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advice centre's top tips for students

Advice Centre Blog

  • Tue 04 Feb 2014 18:13

    Your first year living in halls is done, you have friends from your course, clubs or societies and maybe flatmates that have become friends, and it’s now time to think about moving into a shared house.


    This can be a really exciting time and a great experience, but can also come with a whole host of worries: real bills to pay to real companies, a noisy housemate with a love of loud music when you’re sharing a paper thin wall, a washing up avoider, landlord issues, house security and the maze of contracts, but fear not!


    There are ways to make sure that your first shared house is one of peace and harmony. We’ve had a think about some top tips and advice to think about first:


    • Don’t rush. You may be tempted to, but don’t. There will always be houses available even in June and July, and you can never be sure about others people’s circumstances or if they might change over Summer.


    • Think about who you want to live with. Can you live with a smoker, someone who’s obsessively tidy, or musicians who have regular band practices in the evening? Be honest about your own lifestyle and needs too, when talking to prospective housemates.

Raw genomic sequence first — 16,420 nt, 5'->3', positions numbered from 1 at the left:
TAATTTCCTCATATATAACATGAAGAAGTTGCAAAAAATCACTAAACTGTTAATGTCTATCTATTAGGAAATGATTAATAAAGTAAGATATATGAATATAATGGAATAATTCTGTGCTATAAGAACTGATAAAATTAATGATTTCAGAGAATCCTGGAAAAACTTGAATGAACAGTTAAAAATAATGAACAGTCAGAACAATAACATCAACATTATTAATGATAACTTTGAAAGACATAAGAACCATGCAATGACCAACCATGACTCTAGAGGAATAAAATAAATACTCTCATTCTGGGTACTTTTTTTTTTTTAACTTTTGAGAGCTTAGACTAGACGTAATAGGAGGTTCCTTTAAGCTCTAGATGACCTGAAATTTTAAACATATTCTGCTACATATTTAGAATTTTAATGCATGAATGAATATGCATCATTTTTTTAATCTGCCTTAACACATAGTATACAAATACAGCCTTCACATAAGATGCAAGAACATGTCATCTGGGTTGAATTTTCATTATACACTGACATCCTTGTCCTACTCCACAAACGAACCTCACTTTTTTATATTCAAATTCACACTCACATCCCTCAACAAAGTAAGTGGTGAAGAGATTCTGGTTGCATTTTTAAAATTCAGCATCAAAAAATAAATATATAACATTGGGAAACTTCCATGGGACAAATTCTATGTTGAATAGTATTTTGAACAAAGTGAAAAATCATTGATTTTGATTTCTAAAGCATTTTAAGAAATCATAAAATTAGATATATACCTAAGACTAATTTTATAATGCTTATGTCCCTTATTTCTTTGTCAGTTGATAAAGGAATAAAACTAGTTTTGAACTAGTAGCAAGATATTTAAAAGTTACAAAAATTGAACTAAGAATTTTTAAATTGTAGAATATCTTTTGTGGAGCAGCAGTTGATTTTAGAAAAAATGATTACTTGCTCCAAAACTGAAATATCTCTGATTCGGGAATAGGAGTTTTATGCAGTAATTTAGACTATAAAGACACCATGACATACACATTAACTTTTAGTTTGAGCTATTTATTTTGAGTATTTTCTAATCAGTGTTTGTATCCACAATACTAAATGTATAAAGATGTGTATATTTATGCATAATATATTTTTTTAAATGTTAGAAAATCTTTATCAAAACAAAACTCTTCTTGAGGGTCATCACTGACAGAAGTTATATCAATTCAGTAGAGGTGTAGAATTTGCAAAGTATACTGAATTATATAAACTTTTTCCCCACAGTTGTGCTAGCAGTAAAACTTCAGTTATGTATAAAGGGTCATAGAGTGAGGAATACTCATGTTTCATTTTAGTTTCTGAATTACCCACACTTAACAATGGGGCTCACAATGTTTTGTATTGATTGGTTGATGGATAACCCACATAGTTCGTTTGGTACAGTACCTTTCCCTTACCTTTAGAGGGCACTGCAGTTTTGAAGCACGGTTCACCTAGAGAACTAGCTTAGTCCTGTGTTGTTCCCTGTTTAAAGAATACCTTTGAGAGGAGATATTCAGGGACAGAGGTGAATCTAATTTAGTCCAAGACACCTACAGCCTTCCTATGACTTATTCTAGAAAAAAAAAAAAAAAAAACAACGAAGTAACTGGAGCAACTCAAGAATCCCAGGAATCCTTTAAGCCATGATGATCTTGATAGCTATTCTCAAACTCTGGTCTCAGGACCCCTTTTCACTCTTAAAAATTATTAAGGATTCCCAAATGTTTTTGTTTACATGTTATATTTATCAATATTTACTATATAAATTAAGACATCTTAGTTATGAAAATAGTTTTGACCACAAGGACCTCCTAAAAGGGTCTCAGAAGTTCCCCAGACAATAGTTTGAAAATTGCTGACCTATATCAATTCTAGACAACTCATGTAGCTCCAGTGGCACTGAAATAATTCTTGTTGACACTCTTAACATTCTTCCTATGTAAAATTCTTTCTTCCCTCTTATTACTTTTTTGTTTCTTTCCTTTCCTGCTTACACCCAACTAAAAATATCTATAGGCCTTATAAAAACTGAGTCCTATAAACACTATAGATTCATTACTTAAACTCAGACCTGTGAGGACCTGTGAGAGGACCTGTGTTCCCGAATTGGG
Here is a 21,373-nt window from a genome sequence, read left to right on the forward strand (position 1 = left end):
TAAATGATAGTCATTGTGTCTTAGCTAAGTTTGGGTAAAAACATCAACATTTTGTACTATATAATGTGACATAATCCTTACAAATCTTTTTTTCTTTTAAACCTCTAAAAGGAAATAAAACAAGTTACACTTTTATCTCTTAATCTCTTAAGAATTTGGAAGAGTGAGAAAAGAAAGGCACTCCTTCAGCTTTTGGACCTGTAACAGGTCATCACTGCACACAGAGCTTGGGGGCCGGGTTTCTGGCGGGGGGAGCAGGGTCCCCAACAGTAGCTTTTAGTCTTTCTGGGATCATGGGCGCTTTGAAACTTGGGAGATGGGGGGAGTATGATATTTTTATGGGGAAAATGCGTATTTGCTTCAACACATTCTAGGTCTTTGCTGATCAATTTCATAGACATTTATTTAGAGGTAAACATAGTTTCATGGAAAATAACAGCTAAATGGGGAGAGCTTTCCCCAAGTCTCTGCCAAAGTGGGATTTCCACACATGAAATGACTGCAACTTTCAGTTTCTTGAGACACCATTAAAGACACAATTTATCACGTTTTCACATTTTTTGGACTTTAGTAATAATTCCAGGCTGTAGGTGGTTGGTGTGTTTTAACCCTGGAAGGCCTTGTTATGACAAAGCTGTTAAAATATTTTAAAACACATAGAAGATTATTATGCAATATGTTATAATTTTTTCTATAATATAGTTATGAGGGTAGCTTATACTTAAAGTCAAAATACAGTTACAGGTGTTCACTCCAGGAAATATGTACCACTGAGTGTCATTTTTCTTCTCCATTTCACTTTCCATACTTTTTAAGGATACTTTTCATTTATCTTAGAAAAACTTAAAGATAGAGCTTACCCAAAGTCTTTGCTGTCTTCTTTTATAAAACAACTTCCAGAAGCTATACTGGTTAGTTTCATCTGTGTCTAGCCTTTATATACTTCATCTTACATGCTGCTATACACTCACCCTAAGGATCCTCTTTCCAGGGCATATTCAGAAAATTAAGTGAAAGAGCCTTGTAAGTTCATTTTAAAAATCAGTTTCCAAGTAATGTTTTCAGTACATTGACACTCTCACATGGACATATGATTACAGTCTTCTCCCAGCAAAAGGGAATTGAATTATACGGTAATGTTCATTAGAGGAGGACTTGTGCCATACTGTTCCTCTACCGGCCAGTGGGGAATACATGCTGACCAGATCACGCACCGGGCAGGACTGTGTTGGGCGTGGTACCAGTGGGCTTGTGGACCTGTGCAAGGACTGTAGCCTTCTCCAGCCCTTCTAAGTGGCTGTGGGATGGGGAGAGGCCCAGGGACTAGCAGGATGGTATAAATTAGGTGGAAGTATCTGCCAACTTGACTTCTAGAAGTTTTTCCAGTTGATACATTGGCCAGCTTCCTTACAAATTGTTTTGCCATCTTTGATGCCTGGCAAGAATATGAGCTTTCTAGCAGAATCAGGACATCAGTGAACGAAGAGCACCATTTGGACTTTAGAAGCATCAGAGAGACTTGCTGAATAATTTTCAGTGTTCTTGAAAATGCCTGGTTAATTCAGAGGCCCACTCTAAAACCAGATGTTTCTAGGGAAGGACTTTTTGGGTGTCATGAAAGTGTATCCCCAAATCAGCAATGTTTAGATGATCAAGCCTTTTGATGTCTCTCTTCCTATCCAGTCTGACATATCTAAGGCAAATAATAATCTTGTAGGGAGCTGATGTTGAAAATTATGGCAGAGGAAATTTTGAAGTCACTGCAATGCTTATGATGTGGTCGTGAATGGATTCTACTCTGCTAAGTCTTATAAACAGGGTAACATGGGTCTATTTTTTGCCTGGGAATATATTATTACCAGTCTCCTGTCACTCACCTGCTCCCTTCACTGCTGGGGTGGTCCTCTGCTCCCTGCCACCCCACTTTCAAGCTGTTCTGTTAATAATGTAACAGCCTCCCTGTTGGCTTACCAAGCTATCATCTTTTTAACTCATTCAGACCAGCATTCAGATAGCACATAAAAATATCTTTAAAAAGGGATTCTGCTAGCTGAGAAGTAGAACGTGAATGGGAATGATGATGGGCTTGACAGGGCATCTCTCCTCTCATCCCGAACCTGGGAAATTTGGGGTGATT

• Decide on a location. At first, popular student areas such as Fallowfield may seem like the right choice, but costs can be higher in these areas, and the standard of landlords not as good as other locations. Consider smaller flats in or around the town centre, near campus and local amenities. Shared housing does not just mean an 8 bedroom house on a student road. Check out Manchester Student Homes for other location options.


    • Do not be pressured. BEFORE you sign any agreement, be aware that it is a legal contract and you will be bound to it. So if it’s is too expensive or you have fallen out with your flatmates, you will still have to pay rent until the end of the tenancy. Our Advice Centre will have a look at an agreement for you to ensure it in line with industry standards. Most students will have something called an Assured Shorthold Tenancy (a fixed term agreement where all tenants are jointly liable for the rent) – so if one doesn’t pay, you may have to cover their share – be aware of your rights and responsibilities.


    Look out for our next post, which will include more information on necessities such as council tax, ground rules, house security plus splitting bills, arranging rooms and maintaining friendships whilst working towards your degree.


    In the meantime, if you have any questions or want more information contcat the Advice Centre, or have a look at their FAQs or housing booklet


    Happy housing!